Why it matters: Most prisoners were told they would not have to come back as they were released early with ankle bracelets. Now, their lives are on hold while they wait to see whether or when they may be forced back behind bars. Advocates say about 4,500 people are affected.

The "essential" committee that still doesn't exist

House Speaker Nancy Pelosi. Photo: Stefani Reynolds/Getty Images

Nearly five months after House Speaker Nancy Pelosi (D-Calif.) announced the creation of the bipartisan Select Committee on Economic Disparity and Fairness in Growth, it's not been formed much less met.

Why it matters: Select committees are designed to address urgent matters, but the 117th Congress is now nearly one-quarter complete without this panel assembling. When she announced this committee, Pelosi described it as an "essential force" to "combat the crisis of income and wealth disparity in America."

Biden's ethics end-around for labor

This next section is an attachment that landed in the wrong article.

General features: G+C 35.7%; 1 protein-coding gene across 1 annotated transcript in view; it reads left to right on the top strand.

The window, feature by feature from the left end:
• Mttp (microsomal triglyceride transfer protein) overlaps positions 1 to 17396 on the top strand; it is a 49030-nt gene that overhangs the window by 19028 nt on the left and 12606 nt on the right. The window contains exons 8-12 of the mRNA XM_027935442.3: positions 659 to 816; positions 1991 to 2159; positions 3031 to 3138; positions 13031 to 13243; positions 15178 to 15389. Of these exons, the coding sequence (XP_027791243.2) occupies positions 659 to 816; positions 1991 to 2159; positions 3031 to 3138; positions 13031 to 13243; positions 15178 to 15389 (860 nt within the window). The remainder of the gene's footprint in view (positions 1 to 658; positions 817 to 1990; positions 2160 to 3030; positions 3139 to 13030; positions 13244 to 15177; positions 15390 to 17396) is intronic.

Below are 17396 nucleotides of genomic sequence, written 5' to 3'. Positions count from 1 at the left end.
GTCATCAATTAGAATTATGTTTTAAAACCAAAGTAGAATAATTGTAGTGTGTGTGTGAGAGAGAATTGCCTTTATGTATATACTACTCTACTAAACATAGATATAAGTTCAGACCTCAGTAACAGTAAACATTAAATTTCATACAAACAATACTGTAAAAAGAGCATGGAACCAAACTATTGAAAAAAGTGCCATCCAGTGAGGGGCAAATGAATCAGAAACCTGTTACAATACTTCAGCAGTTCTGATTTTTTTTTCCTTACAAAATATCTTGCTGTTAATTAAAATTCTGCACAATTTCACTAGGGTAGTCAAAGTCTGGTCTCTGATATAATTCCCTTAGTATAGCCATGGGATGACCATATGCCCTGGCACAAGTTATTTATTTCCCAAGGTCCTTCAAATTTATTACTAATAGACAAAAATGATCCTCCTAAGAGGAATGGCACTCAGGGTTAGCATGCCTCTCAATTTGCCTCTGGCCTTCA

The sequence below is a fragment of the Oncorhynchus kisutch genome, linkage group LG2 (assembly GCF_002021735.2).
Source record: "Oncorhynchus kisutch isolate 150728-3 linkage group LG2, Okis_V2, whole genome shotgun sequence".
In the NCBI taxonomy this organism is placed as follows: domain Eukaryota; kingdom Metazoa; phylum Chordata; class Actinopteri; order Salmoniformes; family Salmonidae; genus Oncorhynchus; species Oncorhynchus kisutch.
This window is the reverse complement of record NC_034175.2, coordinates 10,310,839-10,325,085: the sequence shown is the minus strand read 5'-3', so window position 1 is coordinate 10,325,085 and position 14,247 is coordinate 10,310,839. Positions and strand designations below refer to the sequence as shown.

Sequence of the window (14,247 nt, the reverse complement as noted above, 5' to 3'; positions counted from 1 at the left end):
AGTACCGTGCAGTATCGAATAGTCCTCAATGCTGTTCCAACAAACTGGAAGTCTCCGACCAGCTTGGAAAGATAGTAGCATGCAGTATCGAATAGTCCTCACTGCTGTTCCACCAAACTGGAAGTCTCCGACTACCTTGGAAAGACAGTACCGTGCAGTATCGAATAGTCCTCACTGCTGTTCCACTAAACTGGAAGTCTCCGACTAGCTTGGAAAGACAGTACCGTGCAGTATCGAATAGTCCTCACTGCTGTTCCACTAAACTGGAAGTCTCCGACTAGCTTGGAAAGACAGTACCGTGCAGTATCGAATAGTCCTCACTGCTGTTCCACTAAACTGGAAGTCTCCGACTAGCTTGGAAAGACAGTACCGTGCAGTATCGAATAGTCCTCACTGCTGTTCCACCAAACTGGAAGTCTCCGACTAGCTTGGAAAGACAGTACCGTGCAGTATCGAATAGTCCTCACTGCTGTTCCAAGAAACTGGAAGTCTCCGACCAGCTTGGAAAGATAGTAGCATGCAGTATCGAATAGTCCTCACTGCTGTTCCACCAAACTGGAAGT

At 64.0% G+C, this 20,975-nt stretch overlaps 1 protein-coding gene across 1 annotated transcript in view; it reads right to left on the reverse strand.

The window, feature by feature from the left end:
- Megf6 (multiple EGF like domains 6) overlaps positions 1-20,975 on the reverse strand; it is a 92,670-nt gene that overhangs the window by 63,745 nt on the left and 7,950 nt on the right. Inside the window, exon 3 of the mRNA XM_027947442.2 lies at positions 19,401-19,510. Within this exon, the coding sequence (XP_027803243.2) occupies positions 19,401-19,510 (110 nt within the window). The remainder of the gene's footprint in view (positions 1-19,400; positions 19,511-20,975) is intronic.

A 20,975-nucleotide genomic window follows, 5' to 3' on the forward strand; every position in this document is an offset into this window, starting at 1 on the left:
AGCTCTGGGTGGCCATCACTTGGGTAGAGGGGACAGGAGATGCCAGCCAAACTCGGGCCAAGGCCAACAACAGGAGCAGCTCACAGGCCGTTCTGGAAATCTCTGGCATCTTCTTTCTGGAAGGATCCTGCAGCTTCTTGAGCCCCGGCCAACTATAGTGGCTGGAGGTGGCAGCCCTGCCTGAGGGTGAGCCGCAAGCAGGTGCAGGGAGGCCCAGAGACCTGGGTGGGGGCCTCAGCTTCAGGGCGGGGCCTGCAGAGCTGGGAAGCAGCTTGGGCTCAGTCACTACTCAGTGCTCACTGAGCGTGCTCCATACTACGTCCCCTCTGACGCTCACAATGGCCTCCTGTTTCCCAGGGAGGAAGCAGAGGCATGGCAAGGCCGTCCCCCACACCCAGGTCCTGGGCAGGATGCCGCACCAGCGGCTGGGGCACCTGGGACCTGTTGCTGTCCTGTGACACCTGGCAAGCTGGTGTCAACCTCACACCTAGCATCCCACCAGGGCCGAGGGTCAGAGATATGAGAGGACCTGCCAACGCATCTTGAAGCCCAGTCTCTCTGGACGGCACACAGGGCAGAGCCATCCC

President Biden surveys a water treatment plant during a visit to New Orleans today. Photo: Brendan Smialowski/AFP via Getty Images

The Biden administration is excusing top officials from ethics rules that would otherwise restrict their work with large labor unions that previously employed them, federal records show.

Why it matters: Labor's sizable personnel presence in the administration is driving policy, and the president's appointment of top union officials to senior posts gives those unions powerful voices in the federal bureaucracy — even at the cost of strictly adhering to his own stringent ethics standards.